Test this for yourself in the call center. What are your top ten measurements, are they output oriented or outcome based? The former would be things like average handle time, abandon rates, downtime and so on. The latter would be the delivery of customer need, queries completely resolved (not the piece mean partial interim ‘first call resolution’ type things measured with a functional bias).
In summary, CX leaders have fewer measures and the majority are now Outcome-based.
5. CX is both the strategy and the operational objective to overcome needless complexity.
A recent Forrester survey says 81% of CX professionals are mapping experiences from the customers perspective but only 21% are mapping the ecosystem (processes, people, technology). In this context there are two opportunities that successful CX companies exploit:
i. CX can only be successful if you build a complete CX ecosystem map (we call that a CXecomap) which includes cause and effect and connects the people who deliver the customer experience with those people and systems who provide the means for it.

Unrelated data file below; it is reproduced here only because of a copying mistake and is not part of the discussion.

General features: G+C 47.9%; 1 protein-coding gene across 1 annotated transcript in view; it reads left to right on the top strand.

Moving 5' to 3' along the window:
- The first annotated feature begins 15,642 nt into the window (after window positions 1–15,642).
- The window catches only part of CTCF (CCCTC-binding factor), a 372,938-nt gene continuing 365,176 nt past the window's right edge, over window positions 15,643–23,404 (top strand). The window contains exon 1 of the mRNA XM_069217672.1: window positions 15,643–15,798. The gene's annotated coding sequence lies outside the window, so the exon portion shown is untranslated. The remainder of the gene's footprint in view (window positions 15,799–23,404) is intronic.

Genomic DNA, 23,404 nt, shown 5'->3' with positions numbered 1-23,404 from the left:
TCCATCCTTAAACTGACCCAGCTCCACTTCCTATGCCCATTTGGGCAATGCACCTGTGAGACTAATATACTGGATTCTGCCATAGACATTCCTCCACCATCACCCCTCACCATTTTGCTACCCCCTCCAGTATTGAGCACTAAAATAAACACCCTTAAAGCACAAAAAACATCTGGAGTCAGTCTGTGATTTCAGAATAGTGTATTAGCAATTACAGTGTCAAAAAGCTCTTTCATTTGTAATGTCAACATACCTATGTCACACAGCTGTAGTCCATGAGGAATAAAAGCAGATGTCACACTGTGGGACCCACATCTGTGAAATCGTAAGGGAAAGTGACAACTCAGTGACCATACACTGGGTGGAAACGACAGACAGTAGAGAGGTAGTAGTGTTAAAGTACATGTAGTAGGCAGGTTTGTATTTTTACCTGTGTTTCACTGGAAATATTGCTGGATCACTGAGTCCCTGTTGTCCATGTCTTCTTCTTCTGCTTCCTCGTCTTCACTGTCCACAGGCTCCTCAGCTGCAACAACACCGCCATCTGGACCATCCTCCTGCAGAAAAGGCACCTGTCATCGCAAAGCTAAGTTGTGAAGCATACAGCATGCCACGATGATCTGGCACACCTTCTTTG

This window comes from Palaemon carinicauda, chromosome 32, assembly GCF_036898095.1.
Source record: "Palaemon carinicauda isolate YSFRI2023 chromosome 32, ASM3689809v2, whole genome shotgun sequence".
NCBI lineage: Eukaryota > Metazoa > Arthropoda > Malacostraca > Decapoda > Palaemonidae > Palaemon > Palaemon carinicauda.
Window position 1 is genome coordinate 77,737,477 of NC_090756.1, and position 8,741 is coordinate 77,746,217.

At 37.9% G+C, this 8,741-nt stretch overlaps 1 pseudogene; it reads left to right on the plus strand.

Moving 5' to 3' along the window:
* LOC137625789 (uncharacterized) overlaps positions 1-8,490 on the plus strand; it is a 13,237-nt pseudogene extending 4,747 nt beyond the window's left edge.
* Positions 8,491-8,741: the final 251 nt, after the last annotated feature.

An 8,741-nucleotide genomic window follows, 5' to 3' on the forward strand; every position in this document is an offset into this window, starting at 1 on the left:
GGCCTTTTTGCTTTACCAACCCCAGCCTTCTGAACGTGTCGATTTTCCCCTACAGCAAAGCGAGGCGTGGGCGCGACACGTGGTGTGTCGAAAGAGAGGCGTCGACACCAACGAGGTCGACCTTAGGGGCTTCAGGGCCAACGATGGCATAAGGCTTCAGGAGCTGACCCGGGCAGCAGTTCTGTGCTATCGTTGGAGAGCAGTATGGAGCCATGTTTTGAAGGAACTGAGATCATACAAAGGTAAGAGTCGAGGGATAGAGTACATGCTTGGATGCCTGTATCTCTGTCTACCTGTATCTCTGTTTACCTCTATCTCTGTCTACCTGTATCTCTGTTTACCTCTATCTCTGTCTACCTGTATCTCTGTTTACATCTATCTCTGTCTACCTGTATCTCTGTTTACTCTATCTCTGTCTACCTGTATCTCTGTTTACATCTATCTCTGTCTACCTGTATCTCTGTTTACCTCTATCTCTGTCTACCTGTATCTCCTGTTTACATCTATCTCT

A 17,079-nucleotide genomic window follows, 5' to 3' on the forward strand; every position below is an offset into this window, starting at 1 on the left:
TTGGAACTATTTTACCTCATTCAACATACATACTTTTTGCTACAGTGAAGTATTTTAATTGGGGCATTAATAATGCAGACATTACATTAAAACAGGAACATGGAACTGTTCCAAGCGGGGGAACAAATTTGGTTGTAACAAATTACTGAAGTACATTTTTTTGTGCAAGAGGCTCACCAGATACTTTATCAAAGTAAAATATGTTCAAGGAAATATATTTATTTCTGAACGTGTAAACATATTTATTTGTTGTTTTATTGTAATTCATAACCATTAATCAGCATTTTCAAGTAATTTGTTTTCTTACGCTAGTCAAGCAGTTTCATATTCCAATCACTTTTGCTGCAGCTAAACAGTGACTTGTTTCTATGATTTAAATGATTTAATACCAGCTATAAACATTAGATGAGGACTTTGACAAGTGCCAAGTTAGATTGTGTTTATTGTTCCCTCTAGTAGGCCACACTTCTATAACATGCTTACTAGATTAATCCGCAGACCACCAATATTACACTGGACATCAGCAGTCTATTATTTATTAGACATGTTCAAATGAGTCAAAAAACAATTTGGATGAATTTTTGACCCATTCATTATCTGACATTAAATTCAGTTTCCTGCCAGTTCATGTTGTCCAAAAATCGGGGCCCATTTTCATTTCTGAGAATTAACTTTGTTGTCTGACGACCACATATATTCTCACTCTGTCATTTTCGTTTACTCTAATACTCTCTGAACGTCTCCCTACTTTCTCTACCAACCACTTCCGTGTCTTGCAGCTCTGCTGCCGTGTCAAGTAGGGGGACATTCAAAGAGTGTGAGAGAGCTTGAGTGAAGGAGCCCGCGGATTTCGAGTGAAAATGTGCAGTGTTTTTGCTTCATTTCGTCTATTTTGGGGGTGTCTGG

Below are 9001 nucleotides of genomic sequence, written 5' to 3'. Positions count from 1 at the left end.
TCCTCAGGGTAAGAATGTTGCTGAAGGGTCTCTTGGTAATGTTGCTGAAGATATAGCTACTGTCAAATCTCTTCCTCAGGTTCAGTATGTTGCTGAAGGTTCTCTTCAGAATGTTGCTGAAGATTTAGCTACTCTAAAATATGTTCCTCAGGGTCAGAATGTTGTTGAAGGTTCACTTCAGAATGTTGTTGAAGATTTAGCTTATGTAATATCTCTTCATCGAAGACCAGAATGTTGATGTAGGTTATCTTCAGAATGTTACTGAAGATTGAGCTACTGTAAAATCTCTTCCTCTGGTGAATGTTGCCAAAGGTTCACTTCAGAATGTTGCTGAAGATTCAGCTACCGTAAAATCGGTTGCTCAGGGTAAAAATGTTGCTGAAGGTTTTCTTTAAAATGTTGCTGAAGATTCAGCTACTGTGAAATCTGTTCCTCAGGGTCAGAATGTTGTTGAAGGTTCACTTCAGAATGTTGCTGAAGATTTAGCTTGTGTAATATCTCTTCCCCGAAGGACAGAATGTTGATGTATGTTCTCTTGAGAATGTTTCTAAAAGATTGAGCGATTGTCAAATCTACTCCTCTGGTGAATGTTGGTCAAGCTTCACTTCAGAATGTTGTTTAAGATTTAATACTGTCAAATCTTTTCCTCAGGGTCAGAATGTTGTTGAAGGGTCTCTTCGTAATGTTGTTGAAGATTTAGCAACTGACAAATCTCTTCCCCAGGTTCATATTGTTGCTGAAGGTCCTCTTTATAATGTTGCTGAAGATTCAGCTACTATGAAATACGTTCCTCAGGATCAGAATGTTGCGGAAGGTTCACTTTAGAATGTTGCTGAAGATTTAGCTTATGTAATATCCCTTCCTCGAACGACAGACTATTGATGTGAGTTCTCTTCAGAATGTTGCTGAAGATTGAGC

ii. CX Current state crisis. Successful CX companies can clearly articulate the what and how the organization should be doing to deliver great experiences. They do not become mired in the exercise of mapping all the current external and internal processes and systems (which can take years to complete and provides little in the way of direction for what should exist.)
These companies understand the reality that the current structure and systems were never created with excellent CX in mind but were in fact designed around an industrial age, production system based model. Accordingly, next practice is to utilize design principles that envision what should be, and then progressively mature and migrate the organization to that vision.
To conclude CX success doesn’t come from wishful thinking. It is a deliberate and sustained effort to understand and articulate the ever changing customer. To build a new trust with them that goes beyond the platitudes of the past. In the near term it is about becoming more scientific about the customer experience. In the longer term it is a guarantee of business success.
We have codified these CX next practice approaches into the CEMMethod (now version10). You can access that as a resource with others below.
The earlier article can be viewed here: ‘5 Critical Failures of 80% of Customer Experience initiatives’.
Other useful resources on this (workshops, accreditation, and certification) (blog for all things customer experience) (CEMMethod v10) (Free copy of ‘Outside-In. The Secret’)